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Copy of Psychoanalysis of Wuthering Height
Transcript of Copy of Psychoanalysis of Wuthering Height
Pascal Couture An analysis of Wuthering Heights through the lenses of the psychoanalysis theory The Repressed Fantasies of Emily Brontë If you read the "absense fo mother" article which is very important to your point, it explains that heathcliff shows a repressed desire to find oneness which shows that Emily Bronte never got a healthy seperation from her mother since she died to early. Youll have to talk about that and baby growth: the mirror stage. Bronte didn't go through it... properly. At the age of 3, Emily Brontë loses her mother to cancer. This prevents her from getting a healthy seperation from her mother. Her novel, Wuthering Heights, contains the repressed fantasies that result. Through the use of Sigmund Freud's Structural , Dynamic and Economic Models, it can be understood that Emily Bronte's characters resulted from a repressed fantasy, outlined by the Oedipus Complex. Introduction The Oedipus Complex The Oedipus Complex is the repressed desire to displace the parent of the same sex and take his or her place in the affections of the parent of the opposite sex
Freud referred to the whole complex of feeling by the word oedipal, naming the complex after the Greek tragic hero Oedipus, who unwittingly killed his father and married his mother. What is the Oedipus Complex? Oedipus Complex in Wuthering Heights HINDLEY Hindley began the process of the Oedipus complex as per usual desiring his primary caregiver, Ellen Dean. It is important to note here that Hindley's relationship with his mother is not very well documented.
This is an incredibly strange case of the Oedipus complex as Hindley appears to have cast Heathcliff and Ellen in the traditional father mother roles respectively. This is not say that he viewed them as his parents but rather because Ellen was his primary caregiver and she was more affectionate towards Heathcliff than Hindley. Heathcliff Mr. Earnshaw is the law and authority for all in the family and tries to mediate the relations between all the children. We see that Heathcliff has to suppress his fantasies about Catherine, she is unachievable for him, at least as father is alive, The prohibition of Incest is the rule of society imposed on him and according to which he has to live. Later we see that namely the prohibition of incest, the ability to fulfill the desires transferred Heathcliff’s fantasies to obsession. The prohibition of incest is like the child desire for the mother since Heathcliff has no mother it is instead shown through his desire for Catherine. Heathcliff’s unconscious haunts him. Fantasies and dreams about Catherine don’t leave him, they make him look for her and make him demand proximity with him. He is split between the rules of society where incest is prohibited and desires that were hidden in the darkest corners of his mind to possess his step sister. Lockwood Catherine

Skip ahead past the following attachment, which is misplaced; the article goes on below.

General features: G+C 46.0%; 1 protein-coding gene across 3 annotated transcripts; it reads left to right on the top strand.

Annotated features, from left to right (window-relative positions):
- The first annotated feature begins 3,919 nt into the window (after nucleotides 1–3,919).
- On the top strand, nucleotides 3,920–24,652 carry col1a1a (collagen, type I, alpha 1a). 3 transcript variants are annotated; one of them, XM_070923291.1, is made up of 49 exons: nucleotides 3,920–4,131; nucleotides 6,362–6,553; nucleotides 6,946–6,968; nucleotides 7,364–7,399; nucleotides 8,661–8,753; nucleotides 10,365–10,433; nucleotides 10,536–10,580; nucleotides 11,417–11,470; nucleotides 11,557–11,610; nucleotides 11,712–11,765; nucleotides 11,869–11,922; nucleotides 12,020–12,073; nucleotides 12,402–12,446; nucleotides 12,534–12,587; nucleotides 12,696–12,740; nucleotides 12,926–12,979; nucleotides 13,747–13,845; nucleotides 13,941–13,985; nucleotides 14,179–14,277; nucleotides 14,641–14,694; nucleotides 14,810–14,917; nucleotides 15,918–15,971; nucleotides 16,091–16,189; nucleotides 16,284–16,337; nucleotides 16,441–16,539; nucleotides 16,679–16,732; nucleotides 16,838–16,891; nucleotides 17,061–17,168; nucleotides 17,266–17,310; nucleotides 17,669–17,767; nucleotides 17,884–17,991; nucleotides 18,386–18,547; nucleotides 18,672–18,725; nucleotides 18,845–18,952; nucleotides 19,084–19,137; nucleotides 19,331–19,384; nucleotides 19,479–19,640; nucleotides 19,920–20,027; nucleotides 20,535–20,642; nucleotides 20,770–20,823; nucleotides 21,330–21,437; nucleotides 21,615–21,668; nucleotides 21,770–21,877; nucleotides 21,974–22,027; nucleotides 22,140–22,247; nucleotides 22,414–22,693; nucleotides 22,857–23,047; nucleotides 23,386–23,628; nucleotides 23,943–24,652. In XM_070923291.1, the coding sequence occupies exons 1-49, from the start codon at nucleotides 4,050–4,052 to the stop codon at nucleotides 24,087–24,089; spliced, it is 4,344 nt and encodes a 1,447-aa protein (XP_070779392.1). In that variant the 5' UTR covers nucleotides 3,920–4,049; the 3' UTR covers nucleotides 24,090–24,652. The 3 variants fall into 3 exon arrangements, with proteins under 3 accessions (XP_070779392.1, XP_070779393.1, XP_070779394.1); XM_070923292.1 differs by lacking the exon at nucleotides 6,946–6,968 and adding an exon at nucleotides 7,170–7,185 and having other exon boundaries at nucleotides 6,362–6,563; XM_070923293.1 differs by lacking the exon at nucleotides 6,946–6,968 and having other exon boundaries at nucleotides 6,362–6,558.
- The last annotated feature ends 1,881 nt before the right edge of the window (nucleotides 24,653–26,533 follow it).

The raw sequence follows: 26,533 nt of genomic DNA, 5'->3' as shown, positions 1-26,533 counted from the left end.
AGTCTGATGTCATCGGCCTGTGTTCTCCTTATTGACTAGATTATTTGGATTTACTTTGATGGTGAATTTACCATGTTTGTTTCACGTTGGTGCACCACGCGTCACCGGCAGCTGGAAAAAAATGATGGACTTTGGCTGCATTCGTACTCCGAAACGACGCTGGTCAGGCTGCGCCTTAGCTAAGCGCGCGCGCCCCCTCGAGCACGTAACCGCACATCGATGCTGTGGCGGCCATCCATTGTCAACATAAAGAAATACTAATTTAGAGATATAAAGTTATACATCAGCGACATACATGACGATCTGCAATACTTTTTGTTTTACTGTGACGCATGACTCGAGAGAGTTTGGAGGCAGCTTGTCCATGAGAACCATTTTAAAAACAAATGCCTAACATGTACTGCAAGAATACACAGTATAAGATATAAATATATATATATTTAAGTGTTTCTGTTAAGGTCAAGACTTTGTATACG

Lockwood's first dream:
Walking back home = going back to the womb
The pilgrim's staff = phallic object
Absurd because of the incest taboo
Sudden switch to the themes of sin and guilt. Lockwood's second dream: Even more frightening to him than the first.
The cruelty of this dream when he rubs the hand of the child on the broken glass of the window until blood runs. But why is he so scared of the child. Emily Bronte As a result of Catherine's obsessive love for Heathcliff she could not pass the mirror phase
The Mirror Phase is the point at which children first see themselves in the mirrors, recognize themselves as themselves and therefore know of their separateness from mother and world- of their individuality and therefore their identity. IN CONCLUSION.... divided the first three years of a child’s life into three major phases, calling the third phase a “second birth” since it leaves the child for the first time psychologically independent from the mother and able to see the world as being something separate from the self. This second birth stage is not always successful and can cause serious lifelong problems. Husbands in the story outlive their wives/mothers, just like with Emily Bronte
Nelly Dean as the mother or stepmother, "all bad" mother
Heathcliff and Catherine as the mother child relationship. Heathcliff as the mother and Catherine as the child
Nelly Dean and Emily Bronte, mother she lost Just Who is this, "Freud" fellow? To better understand Wuthering Heights through a Psychoanalytic Lens, one must first learn a little about the founder of the Psychoanalytic Theory. The creator in question was neurologist Sigmund Freud, who devised multiple theoretical structures that could characterize parts the unconscious human mind based upon attributes linked to such an area. He did this so he could analyze patients with mental illness through dialogue. The Structural Model